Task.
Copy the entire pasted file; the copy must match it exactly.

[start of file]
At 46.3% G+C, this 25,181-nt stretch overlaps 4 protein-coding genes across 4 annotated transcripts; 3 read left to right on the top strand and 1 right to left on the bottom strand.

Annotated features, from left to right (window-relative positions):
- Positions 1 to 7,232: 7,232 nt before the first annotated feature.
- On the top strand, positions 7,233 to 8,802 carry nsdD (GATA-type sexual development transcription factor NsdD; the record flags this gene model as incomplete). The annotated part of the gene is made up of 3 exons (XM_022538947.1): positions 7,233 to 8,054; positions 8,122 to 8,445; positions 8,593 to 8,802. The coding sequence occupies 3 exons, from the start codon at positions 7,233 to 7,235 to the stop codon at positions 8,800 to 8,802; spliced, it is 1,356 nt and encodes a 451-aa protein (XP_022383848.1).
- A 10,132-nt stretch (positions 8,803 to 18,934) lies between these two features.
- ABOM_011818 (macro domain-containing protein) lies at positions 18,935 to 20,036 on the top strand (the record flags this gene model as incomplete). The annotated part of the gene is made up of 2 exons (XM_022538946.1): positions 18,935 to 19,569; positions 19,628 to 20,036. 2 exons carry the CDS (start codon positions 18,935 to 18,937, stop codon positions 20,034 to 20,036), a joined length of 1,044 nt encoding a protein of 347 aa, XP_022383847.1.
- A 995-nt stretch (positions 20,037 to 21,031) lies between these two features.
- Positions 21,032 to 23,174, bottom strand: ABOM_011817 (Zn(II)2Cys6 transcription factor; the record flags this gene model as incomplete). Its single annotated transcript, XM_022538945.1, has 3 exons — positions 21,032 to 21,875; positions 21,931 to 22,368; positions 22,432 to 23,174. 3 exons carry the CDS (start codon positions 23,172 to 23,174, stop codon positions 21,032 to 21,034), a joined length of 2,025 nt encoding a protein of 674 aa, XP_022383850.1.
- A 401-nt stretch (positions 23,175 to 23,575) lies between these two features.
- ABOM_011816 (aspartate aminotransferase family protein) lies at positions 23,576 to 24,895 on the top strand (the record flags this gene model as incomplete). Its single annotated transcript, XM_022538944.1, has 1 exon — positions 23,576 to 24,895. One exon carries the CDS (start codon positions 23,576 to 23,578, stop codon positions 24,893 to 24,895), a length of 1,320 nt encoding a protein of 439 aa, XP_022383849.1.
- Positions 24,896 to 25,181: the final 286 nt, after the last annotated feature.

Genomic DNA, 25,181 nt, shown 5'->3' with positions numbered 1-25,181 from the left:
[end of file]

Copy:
At 46.3% G+C, this 25,181-nt stretch overlaps 4 protein-coding genes across 4 annotated transcripts; 3 read left to right on the top strand and 1 right to left on the bottom strand.

Annotated features, from left to right (window-relative positions):
- Positions 1 to 7,232: 7,232 nt before the first annotated feature.
- On the top strand, positions 7,233 to 8,802 carry nsdD (GATA-type sexual development transcription factor NsdD; the record flags this gene model as incomplete). The annotated part of the gene is made up of 3 exons (XM_022538947.1): positions 7,233 to 8,054; positions 8,122 to 8,445; positions 8,593 to 8,802. The coding sequence occupies 3 exons, from the start codon at positions 7,233 to 7,235 to the stop codon at positions 8,800 to 8,802; spliced, it is 1,356 nt and encodes a 451-aa protein (XP_022383848.1).
- A 10,132-nt stretch (positions 8,803 to 18,934) lies between these two features.
- ABOM_011818 (macro domain-containing protein) lies at positions 18,935 to 20,036 on the top strand (the record flags this gene model as incomplete). The annotated part of the gene is made up of 2 exons (XM_022538946.1): positions 18,935 to 19,569; positions 19,628 to 20,036. 2 exons carry the CDS (start codon positions 18,935 to 18,937, stop codon positions 20,034 to 20,036), a joined length of 1,044 nt encoding a protein of 347 aa, XP_022383847.1.
- A 995-nt stretch (positions 20,037 to 21,031) lies between these two features.
- Positions 21,032 to 23,174, bottom strand: ABOM_011817 (Zn(II)2Cys6 transcription factor; the record flags this gene model as incomplete). Its single annotated transcript, XM_022538945.1, has 3 exons — positions 21,032 to 21,875; positions 21,931 to 22,368; positions 22,432 to 23,174. 3 exons carry the CDS (start codon positions 23,172 to 23,174, stop codon positions 21,032 to 21,034), a joined length of 2,025 nt encoding a protein of 674 aa, XP_022383850.1.
- A 401-nt stretch (positions 23,175 to 23,575) lies between these two features.
- ABOM_011816 (aspartate aminotransferase family protein) lies at positions 23,576 to 24,895 on the top strand (the record flags this gene model as incomplete). Its single annotated transcript, XM_022538944.1, has 1 exon — positions 23,576 to 24,895. One exon carries the CDS (start codon positions 23,576 to 23,578, stop codon positions 24,893 to 24,895), a length of 1,320 nt encoding a protein of 439 aa, XP_022383849.1.
- Positions 24,896 to 25,181: the final 286 nt, after the last annotated feature.

Genomic DNA, 25,181 nt, shown 5'->3' with positions numbered 1-25,181 from the left: